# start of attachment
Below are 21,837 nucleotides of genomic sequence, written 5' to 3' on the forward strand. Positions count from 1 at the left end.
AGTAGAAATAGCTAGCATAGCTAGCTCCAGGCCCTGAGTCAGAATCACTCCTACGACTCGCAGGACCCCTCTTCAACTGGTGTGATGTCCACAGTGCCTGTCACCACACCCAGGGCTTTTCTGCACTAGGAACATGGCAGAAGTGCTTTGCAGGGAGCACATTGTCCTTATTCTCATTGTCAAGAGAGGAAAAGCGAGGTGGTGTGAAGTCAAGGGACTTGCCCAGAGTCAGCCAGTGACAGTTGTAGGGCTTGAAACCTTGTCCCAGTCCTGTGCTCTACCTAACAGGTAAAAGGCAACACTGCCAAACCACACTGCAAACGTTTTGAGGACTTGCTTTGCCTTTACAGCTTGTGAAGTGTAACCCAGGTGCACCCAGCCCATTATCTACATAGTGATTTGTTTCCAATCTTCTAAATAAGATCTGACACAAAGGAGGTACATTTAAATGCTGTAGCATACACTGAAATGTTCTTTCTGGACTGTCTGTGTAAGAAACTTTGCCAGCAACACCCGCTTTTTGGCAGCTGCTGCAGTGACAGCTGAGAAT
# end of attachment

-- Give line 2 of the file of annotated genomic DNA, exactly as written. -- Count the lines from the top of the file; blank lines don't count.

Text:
AGTAGAAATAGCTAGCATAGCTAGCTCCAGGCCCTGAGTCAGAATCACTCCTACGACTCGCAGGACCCCTCTTCAACTGGTGTGATGTCCACAGTGCCTGTCACCACACCCAGGGCTTTTCTGCACTAGGAACATGGCAGAAGTGCTTTGCAGGGAGCACATTGTCCTTATTCTCATTGTCAAGAGAGGAAAAGCGAGGTGGTGTGAAGTCAAGGGACTTGCCCAGAGTCAGCCAGTGACAGTTGTAGGGCTTGAAACCTTGTCCCAGTCCTGTGCTCTACCTAACAGGTAAAAGGCAACACTGCCAAACCACACTGCAAACGTTTTGAGGACTTGCTTTGCCTTTACAGCTTGTGAAGTGTAACCCAGGTGCACCCAGCCCATTATCTACATAGTGATTTGTTTCCAATCTTCTAAATAAGATCTGACACAAAGGAGGTACATTTAAATGCTGTAGCATACACTGAAATGTTCTTTCTGGACTGTCTGTGTAAGAAACTTTGCCAGCAACACCCGCTTTTTGGCAGCTGCTGCAGTGACAGCTGAGAAT